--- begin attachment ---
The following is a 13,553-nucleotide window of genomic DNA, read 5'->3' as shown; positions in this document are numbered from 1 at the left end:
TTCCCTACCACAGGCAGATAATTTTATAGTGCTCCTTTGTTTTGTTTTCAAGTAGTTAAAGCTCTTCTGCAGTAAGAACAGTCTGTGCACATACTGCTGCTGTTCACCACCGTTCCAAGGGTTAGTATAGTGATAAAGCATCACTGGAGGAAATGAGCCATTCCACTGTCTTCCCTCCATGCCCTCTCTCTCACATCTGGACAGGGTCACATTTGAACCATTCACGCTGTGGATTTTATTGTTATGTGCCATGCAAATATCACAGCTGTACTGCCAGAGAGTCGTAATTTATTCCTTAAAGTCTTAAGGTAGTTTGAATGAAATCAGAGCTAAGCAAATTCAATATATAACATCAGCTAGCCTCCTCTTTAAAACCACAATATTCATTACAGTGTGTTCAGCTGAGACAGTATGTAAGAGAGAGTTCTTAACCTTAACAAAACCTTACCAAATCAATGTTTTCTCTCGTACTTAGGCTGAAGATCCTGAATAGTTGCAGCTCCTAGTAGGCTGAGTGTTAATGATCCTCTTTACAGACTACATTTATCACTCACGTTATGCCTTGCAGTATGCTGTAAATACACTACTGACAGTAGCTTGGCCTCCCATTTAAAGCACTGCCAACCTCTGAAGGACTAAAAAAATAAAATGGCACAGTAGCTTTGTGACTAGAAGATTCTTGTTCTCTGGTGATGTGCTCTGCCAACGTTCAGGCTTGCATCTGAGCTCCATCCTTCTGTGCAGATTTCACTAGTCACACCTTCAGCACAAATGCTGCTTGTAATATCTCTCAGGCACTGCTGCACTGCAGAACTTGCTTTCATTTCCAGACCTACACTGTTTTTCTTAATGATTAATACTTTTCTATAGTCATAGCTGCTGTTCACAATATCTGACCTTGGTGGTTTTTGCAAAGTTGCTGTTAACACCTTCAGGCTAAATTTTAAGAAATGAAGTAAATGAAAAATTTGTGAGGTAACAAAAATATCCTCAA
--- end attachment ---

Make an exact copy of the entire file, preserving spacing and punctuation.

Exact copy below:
The following is a 13,553-nucleotide window of genomic DNA, read 5'->3' as shown; positions in this document are numbered from 1 at the left end:
TTCCCTACCACAGGCAGATAATTTTATAGTGCTCCTTTGTTTTGTTTTCAAGTAGTTAAAGCTCTTCTGCAGTAAGAACAGTCTGTGCACATACTGCTGCTGTTCACCACCGTTCCAAGGGTTAGTATAGTGATAAAGCATCACTGGAGGAAATGAGCCATTCCACTGTCTTCCCTCCATGCCCTCTCTCTCACATCTGGACAGGGTCACATTTGAACCATTCACGCTGTGGATTTTATTGTTATGTGCCATGCAAATATCACAGCTGTACTGCCAGAGAGTCGTAATTTATTCCTTAAAGTCTTAAGGTAGTTTGAATGAAATCAGAGCTAAGCAAATTCAATATATAACATCAGCTAGCCTCCTCTTTAAAACCACAATATTCATTACAGTGTGTTCAGCTGAGACAGTATGTAAGAGAGAGTTCTTAACCTTAACAAAACCTTACCAAATCAATGTTTTCTCTCGTACTTAGGCTGAAGATCCTGAATAGTTGCAGCTCCTAGTAGGCTGAGTGTTAATGATCCTCTTTACAGACTACATTTATCACTCACGTTATGCCTTGCAGTATGCTGTAAATACACTACTGACAGTAGCTTGGCCTCCCATTTAAAGCACTGCCAACCTCTGAAGGACTAAAAAAATAAAATGGCACAGTAGCTTTGTGACTAGAAGATTCTTGTTCTCTGGTGATGTGCTCTGCCAACGTTCAGGCTTGCATCTGAGCTCCATCCTTCTGTGCAGATTTCACTAGTCACACCTTCAGCACAAATGCTGCTTGTAATATCTCTCAGGCACTGCTGCACTGCAGAACTTGCTTTCATTTCCAGACCTACACTGTTTTTCTTAATGATTAATACTTTTCTATAGTCATAGCTGCTGTTCACAATATCTGACCTTGGTGGTTTTTGCAAAGTTGCTGTTAACACCTTCAGGCTAAATTTTAAGAAATGAAGTAAATGAAAAATTTGTGAGGTAACAAAAATATCCTCAA